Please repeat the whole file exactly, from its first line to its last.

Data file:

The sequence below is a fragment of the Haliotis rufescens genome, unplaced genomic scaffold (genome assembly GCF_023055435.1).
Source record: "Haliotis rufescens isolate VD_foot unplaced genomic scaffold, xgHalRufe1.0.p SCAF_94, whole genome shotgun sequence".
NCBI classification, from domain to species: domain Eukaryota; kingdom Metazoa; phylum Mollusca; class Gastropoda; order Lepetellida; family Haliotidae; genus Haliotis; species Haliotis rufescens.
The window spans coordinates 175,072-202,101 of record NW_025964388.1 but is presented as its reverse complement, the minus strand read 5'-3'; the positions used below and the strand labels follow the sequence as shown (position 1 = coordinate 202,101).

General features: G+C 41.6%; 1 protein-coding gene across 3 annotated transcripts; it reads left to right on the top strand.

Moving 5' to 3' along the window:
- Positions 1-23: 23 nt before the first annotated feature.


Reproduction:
The sequence below is a fragment of the Haliotis rufescens genome, unplaced genomic scaffold (genome assembly GCF_023055435.1).
Source record: "Haliotis rufescens isolate VD_foot unplaced genomic scaffold, xgHalRufe1.0.p SCAF_94, whole genome shotgun sequence".
NCBI classification, from domain to species: domain Eukaryota; kingdom Metazoa; phylum Mollusca; class Gastropoda; order Lepetellida; family Haliotidae; genus Haliotis; species Haliotis rufescens.
The window spans coordinates 175,072-202,101 of record NW_025964388.1 but is presented as its reverse complement, the minus strand read 5'-3'; the positions used below and the strand labels follow the sequence as shown (position 1 = coordinate 202,101).

General features: G+C 41.6%; 1 protein-coding gene across 3 annotated transcripts; it reads left to right on the top strand.

Moving 5' to 3' along the window:
- Positions 1-23: 23 nt before the first annotated feature.